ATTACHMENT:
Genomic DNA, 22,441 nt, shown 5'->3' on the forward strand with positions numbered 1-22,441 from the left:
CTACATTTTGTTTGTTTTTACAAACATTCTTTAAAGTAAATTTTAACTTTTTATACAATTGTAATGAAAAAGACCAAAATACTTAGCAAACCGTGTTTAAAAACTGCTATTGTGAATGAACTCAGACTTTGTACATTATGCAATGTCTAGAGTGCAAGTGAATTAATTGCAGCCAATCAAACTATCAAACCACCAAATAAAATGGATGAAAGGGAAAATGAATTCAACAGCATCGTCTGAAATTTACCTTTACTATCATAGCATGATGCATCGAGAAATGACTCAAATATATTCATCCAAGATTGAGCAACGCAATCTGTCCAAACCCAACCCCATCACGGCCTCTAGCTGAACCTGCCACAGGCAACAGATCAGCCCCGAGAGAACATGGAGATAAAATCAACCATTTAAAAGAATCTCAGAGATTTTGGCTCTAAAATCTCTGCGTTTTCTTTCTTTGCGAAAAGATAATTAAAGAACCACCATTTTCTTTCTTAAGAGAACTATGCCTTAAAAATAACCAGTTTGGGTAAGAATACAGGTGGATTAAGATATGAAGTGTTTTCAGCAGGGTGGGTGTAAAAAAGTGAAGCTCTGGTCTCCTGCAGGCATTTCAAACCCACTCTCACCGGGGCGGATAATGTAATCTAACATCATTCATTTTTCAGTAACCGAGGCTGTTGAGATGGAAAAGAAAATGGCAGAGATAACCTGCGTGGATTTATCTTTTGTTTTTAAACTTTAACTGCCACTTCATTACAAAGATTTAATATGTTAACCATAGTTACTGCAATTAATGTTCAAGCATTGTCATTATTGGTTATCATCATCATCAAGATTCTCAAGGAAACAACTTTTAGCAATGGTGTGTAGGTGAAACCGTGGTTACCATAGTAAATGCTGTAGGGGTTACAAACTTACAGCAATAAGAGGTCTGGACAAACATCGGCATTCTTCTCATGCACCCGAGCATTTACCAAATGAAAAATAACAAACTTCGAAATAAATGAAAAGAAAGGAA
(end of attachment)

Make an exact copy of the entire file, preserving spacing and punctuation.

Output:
Genomic DNA, 22,441 nt, shown 5'->3' on the forward strand with positions numbered 1-22,441 from the left:
CTACATTTTGTTTGTTTTTACAAACATTCTTTAAAGTAAATTTTAACTTTTTATACAATTGTAATGAAAAAGACCAAAATACTTAGCAAACCGTGTTTAAAAACTGCTATTGTGAATGAACTCAGACTTTGTACATTATGCAATGTCTAGAGTGCAAGTGAATTAATTGCAGCCAATCAAACTATCAAACCACCAAATAAAATGGATGAAAGGGAAAATGAATTCAACAGCATCGTCTGAAATTTACCTTTACTATCATAGCATGATGCATCGAGAAATGACTCAAATATATTCATCCAAGATTGAGCAACGCAATCTGTCCAAACCCAACCCCATCACGGCCTCTAGCTGAACCTGCCACAGGCAACAGATCAGCCCCGAGAGAACATGGAGATAAAATCAACCATTTAAAAGAATCTCAGAGATTTTGGCTCTAAAATCTCTGCGTTTTCTTTCTTTGCGAAAAGATAATTAAAGAACCACCATTTTCTTTCTTAAGAGAACTATGCCTTAAAAATAACCAGTTTGGGTAAGAATACAGGTGGATTAAGATATGAAGTGTTTTCAGCAGGGTGGGTGTAAAAAAGTGAAGCTCTGGTCTCCTGCAGGCATTTCAAACCCACTCTCACCGGGGCGGATAATGTAATCTAACATCATTCATTTTTCAGTAACCGAGGCTGTTGAGATGGAAAAGAAAATGGCAGAGATAACCTGCGTGGATTTATCTTTTGTTTTTAAACTTTAACTGCCACTTCATTACAAAGATTTAATATGTTAACCATAGTTACTGCAATTAATGTTCAAGCATTGTCATTATTGGTTATCATCATCATCAAGATTCTCAAGGAAACAACTTTTAGCAATGGTGTGTAGGTGAAACCGTGGTTACCATAGTAAATGCTGTAGGGGTTACAAACTTACAGCAATAAGAGGTCTGGACAAACATCGGCATTCTTCTCATGCACCCGAGCATTTACCAAATGAAAAATAACAAACTTCGAAATAAATGAAAAGAAAGGAA